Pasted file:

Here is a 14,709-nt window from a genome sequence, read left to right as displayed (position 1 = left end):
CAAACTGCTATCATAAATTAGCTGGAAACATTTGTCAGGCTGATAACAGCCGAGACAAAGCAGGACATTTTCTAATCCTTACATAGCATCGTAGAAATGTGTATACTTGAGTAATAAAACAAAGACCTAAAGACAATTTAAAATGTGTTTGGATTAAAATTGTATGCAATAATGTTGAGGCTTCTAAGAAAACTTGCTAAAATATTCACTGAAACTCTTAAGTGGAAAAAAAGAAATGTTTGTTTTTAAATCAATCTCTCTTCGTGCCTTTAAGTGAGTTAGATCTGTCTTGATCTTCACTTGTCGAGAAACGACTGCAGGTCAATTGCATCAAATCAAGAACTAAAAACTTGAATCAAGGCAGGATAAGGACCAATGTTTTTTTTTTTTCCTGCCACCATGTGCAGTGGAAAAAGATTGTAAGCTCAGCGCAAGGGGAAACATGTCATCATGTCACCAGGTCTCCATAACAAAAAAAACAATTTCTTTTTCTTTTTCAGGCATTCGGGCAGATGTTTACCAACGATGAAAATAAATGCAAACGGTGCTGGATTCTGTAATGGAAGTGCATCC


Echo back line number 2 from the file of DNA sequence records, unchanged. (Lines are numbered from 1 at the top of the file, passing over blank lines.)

CAAACTGCTATCATAAATTAGCTGGAAACATTTGTCAGGCTGATAACAGCCGAGACAAAGCAGGACATTTTCTAATCCTTACATAGCATCGTAGAAATGTGTATACTTGAGTAATAAAACAAAGACCTAAAGACAATTTAAAATGTGTTTGGATTAAAATTGTATGCAATAATGTTGAGGCTTCTAAGAAAACTTGCTAAAATATTCACTGAAACTCTTAAGTGGAAAAAAAGAAATGTTTGTTTTTAAATCAATCTCTCTTCGTGCCTTTAAGTGAGTTAGATCTGTCTTGATCTTCACTTGTCGAGAAACGACTGCAGGTCAATTGCATCAAATCAAGAACTAAAAACTTGAATCAAGGCAGGATAAGGACCAATGTTTTTTTTTTTTCCTGCCACCATGTGCAGTGGAAAAAGATTGTAAGCTCAGCGCAAGGGGAAACATGTCATCATGTCACCAGGTCTCCATAACAAAAAAAACAATTTCTTTTTCTTTTTCAGGCATTCGGGCAGATGTTTACCAACGATGAAAATAAATGCAAACGGTGCTGGATTCTGTAATGGAAGTGCATCC